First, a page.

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Foreign bank entry, performance of domestic banks, and sequence of financial liberalization

  • Bayraktar, Nihal
  • Yan Wang
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The openness or internationalization of financial services is a complex issue because it is closely related to structural reforms in the domestic financial sector with some perceived implications for macroeconomic stability. The authors investigate the impact of foreign bank entry on the performance of domestic banks and how this relationship is affected by the sequence of financial liberalization. Their data set is constructed from the BANKSCOPE database, including 30 industrial and developing countries, and covering the period from 1995 to 2002. The authors apply panel data regressions by pooling all countries together, and by grouping countries according to the sequence of their financial liberalization. One observation based on descriptive analysis is that the degree of openness to foreign bank entry varies a great deal, which is not correlated with average income levels or with GDP growth. Second, the sequence of financial liberalization matters for the performance of the domestic banking sector: After controlling for macroeconomic variables and grouping countries by their sequence of liberalization, foreign bank entry has significantly improved domestic bank competitiveness in countries that liberalized their stock market first. In these countries, both profit and cost indicators are negatively related to the share of foreign banks. Countries that liberalized their capital account first seem to have benefited less from foreign bank entry compared with the other two sets of countries.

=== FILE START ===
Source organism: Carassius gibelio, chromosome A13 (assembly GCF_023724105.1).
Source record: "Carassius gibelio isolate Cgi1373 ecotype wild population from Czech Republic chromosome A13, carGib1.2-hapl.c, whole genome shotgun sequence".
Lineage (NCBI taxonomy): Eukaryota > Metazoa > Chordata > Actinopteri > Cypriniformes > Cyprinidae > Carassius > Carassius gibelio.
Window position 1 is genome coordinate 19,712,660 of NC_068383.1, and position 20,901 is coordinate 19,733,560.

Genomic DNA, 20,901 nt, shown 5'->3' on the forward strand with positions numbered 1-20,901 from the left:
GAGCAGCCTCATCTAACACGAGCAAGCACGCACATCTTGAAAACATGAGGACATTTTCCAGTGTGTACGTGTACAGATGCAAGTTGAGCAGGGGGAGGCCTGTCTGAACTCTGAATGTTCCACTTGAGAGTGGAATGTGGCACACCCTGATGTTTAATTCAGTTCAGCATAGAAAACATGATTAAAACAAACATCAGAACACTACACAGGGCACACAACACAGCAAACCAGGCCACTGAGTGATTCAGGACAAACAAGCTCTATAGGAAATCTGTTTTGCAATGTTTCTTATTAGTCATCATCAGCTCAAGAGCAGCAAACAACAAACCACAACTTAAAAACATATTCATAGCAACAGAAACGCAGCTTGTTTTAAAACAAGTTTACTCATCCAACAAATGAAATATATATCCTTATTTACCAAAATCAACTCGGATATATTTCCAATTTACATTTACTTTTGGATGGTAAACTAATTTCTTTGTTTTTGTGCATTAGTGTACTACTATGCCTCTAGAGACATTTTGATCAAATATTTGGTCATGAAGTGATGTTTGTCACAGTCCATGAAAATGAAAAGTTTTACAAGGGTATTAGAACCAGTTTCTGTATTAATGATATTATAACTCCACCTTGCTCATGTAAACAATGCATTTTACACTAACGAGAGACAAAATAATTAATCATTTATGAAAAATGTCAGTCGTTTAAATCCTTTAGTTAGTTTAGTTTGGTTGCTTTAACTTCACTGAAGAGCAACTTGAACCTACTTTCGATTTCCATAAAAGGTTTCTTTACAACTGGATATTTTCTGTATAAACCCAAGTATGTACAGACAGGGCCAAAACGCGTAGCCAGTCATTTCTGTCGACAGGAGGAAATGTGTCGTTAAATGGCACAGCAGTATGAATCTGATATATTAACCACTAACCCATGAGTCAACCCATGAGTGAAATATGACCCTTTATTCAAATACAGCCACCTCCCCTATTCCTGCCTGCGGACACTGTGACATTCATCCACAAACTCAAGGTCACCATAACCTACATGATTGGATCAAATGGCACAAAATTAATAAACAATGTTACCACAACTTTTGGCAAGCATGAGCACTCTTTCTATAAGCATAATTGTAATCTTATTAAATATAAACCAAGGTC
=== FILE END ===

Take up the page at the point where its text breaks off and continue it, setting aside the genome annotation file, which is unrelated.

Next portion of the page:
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Paper provided by The World Bank in its series Policy Research Working Paper Series with number 3416.

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Date of creation: 01 Sep 2004
Date of revision:
Handle: RePEc:wbk:wbrwps:3416
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